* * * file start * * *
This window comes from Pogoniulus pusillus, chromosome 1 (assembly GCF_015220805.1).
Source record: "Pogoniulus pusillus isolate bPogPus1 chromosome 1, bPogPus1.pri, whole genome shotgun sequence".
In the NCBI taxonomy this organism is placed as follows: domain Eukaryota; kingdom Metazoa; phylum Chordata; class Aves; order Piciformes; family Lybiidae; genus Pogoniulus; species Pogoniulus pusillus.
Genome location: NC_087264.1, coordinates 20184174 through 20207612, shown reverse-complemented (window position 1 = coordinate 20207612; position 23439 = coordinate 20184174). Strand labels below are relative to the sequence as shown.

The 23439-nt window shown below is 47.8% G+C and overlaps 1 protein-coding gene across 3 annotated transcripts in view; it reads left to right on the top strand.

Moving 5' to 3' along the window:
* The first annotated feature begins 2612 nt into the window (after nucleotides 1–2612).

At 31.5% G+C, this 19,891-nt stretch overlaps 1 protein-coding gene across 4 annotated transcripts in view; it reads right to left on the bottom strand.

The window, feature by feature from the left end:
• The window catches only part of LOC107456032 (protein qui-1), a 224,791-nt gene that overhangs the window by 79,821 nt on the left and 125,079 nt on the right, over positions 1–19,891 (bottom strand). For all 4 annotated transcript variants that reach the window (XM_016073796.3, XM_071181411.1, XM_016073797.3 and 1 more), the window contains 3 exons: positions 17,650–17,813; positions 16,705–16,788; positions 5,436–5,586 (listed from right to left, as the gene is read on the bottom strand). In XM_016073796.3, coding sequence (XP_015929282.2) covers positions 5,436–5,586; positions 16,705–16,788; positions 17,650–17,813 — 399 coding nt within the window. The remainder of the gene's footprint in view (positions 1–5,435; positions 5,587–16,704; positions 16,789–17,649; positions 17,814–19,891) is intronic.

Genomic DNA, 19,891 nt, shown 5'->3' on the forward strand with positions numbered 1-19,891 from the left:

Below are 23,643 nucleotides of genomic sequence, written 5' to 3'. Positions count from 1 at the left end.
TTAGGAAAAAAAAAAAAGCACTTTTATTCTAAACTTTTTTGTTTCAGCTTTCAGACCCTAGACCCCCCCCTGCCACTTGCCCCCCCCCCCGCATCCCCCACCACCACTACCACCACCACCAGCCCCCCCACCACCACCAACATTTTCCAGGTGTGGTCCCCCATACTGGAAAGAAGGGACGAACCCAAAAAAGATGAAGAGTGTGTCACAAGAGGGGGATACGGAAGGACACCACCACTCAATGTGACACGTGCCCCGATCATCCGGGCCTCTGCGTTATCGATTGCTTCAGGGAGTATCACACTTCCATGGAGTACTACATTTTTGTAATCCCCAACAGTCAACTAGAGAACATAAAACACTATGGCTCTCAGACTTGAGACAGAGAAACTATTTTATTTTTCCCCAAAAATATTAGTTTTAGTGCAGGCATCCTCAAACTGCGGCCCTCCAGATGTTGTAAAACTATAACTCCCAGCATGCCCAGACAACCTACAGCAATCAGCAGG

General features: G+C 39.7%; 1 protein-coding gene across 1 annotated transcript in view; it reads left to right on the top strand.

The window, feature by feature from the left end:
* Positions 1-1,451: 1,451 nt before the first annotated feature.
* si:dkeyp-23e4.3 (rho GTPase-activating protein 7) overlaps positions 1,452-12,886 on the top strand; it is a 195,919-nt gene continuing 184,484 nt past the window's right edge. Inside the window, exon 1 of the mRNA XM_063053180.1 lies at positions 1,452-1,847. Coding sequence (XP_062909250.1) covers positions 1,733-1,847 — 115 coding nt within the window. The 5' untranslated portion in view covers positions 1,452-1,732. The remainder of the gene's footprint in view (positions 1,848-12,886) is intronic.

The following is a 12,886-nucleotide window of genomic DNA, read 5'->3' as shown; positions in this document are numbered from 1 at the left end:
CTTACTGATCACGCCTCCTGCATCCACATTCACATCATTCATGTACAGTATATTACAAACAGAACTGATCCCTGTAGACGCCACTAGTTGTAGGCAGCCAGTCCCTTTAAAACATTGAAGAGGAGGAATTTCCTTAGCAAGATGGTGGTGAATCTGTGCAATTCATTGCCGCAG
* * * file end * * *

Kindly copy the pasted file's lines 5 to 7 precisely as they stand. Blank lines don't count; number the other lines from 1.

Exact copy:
The 23439-nt window shown below is 47.8% G+C and overlaps 1 protein-coding gene across 3 annotated transcripts in view; it reads left to right on the top strand.

Moving 5' to 3' along the window:
* The first annotated feature begins 2612 nt into the window (after nucleotides 1–2612).